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State of the University | September 2010

Welcome, I am always excited to gather back together after the quiet pace of summer with renewed energy for the upcoming year.

My intent today is to bring you up-to-date on where we are now and then talk about my vision for Baker as we grow and look to the future.

First, I want to acknowledge, once again, the challenges each and every one of you—each and every one of us—faced last year. We made due with much less then we ever thought possible and always, to the best of our abilities, worked to minimize the impact on our students. Amidst all the complex decisions in front of us last year, I was continually astonished and moved by the dedication, generosity and strength you were able to summon to support the University. Thank you.

Last year, similar to many other private institutions of higher education, we adapted to great changes within our organizations. It was imperative to realign our business practices so that our financial foundation matched the high goals we set for our academic vision. At this time, we have incorporated new fiscal policies that will allow us to refocus on our primary mission—educating students.

As we turn our gaze forward towards a new chapter, I am also feeling a strong sense of urgency for us to grow, to more fully define who we are and who we want to be. Of course we have the HLC (312.263.0456, ncahlc.org) self-study process to help inform, but as I have told Administration Cabinet, we will use 2011 to re-launch in 2012. I am calling this process BAKER 2012 and Beyond. And for the remainder of our time together today, I would like to talk about our visioning and strategic planning process—Where we are going and what it will take to get there.

Vision & Strategic Planning

Our Vision Includes Building on Our History

As we all know, Baker is the first University in Kansas. We began with a vision: to light the lamp of knowledge in every individual regardless of gender or race so that they may inspire and lead others by their contributions. In 1858, thirteen Methodist ministers defied the odds and forged a university out of a rough Kansas prairie. They built their dream stone by stone, student by student, building upon building and now city after city as Baker’s vision forges partnerships across regional and international boundaries.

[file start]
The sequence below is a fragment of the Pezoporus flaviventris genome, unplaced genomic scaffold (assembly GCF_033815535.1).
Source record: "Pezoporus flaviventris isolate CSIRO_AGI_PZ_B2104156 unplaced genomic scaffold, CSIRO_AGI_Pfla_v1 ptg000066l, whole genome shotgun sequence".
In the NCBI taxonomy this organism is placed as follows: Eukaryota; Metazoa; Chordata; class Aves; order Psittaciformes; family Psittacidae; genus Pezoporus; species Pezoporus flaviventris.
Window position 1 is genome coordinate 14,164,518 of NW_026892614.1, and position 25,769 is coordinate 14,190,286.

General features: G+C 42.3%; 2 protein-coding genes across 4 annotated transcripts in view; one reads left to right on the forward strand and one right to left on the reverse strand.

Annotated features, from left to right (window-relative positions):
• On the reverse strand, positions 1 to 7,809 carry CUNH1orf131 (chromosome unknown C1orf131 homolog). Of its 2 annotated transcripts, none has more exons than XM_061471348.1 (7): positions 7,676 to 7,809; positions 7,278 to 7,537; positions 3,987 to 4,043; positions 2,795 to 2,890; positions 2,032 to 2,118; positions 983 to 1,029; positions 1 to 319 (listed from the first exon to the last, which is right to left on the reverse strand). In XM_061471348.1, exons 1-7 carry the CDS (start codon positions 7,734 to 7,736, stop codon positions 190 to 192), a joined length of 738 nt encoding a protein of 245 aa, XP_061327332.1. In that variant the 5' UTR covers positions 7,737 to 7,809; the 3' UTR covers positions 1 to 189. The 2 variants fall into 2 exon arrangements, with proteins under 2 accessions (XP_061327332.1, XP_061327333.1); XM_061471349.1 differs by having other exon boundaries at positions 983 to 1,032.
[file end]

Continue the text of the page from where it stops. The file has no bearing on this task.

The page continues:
Today, we are the modern day founders — looking towards building on our heritage and history while leading Baker in this century. Our aim is to define and intensify our core strengths and continue to deliver on the promise of our mission – to provide the academic and professional skills our students need to become confident, competent, and responsible contributors to society.

We have grown from a single liberal arts institution to one that includes three additional well-respected schools. We have changed and adapted ourselves with great foresight.

The combined strengths of our four schools are an asset for Baker and have helped sustain us. Over the last two years, we have learned how to better communicate our identity as a multifaceted University. We have worked to create standards for visuals, language and academic purpose and have achieved cohesion in many areas while maintaining unique missions and goals for each of the schools. Our discussions have allowed us to highlight our commonalities and our differences. And in some cases this has led to conversations about the relative strength or importance of each school/college.

Let me be clear, Baker University has its roots and foundation in the liberal arts tradition right here in Baldwin City and the College of Arts and Sciences will continue to be our anchor campus. But let me be just as clear, our other three newer schools are equally vital to the rich fabric of our entire University—we are not One Baker—but we are quite simply Baker University.

So, where is Baker University going?

Our Current Vision